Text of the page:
Contextually Speaking

So many times a story will cross the newswire without any context. If you only read or know the bare facts, you don’t get the whole story. “Wal-Mart is announcing initiatives it says will help out women around the world over the next five years.” Sounds great! Sounds progressive and pro-active. The retailer plans to spend $20 billion over the period on goods and services from U.S. businesses owned by women. It says it will double what it spends with international suppliers run by women.

The world’s most successful retailer also plans to offer retail training programs to help 200,000 women internationally. And in the U.S., it aims to offer life and jobs skills training for 200,000 low-income women.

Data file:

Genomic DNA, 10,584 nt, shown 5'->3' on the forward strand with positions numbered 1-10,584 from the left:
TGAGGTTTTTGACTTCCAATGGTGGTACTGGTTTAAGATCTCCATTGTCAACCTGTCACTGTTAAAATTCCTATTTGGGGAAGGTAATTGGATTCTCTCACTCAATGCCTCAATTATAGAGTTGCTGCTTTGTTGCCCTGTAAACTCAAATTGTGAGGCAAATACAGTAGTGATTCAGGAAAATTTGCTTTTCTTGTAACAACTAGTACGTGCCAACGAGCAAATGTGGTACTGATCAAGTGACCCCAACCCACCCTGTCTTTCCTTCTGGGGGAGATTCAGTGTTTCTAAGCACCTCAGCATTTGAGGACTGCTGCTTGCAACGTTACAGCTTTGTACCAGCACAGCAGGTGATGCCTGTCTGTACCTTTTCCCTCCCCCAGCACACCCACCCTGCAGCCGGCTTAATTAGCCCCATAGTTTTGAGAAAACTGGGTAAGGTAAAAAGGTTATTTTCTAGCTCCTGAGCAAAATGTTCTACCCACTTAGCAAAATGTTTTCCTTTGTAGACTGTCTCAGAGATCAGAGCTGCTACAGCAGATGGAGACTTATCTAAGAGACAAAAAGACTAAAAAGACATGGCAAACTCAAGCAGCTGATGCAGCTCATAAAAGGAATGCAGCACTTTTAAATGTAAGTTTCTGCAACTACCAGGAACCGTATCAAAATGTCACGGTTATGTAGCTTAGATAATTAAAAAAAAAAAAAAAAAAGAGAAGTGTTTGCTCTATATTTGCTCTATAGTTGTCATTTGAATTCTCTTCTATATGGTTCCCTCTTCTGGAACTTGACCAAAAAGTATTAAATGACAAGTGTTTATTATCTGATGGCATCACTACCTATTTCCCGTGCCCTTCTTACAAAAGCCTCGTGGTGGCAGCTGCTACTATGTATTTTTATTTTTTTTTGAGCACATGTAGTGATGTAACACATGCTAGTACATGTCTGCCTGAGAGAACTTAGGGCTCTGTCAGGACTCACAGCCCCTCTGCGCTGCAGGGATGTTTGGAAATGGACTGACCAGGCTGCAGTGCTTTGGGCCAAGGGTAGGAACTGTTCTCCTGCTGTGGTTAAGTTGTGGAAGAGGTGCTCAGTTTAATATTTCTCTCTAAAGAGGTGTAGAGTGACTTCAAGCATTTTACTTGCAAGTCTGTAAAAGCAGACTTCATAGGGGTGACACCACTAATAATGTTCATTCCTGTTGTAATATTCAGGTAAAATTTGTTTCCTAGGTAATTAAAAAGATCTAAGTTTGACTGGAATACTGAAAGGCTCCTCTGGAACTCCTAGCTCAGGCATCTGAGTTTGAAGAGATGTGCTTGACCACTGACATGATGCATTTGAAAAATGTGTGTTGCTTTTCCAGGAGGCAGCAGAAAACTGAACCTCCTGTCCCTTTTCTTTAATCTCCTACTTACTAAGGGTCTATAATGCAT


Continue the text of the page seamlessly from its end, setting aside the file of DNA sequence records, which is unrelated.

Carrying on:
Women, women, women. Why so much focus on women?

Well let’s remember what the company has recently been through. A massive class-action lawsuit launched against Walmart claiming discrimination by women wound its way through the courts over many years and was finally, recently tossed out. Business professors, HR professionals and, frankly, women, had expected the retailer to be on the hook for billions of dollars in payouts but the final judge ultimately decided there was no way to prove that there was a policy across the board to keep women out of managerial jobs. Thousands upon thousands of women had joined in the legal action that now lays dead on the courtroom floor. There is no way that the company was innocent in this. But it dodged a bullet. So now it’s coming out with a major pro-women initiative to tell the world that “Walmart loves women and wants to work with them!”

Coincidence? I think not. Guilty conscience, more like it.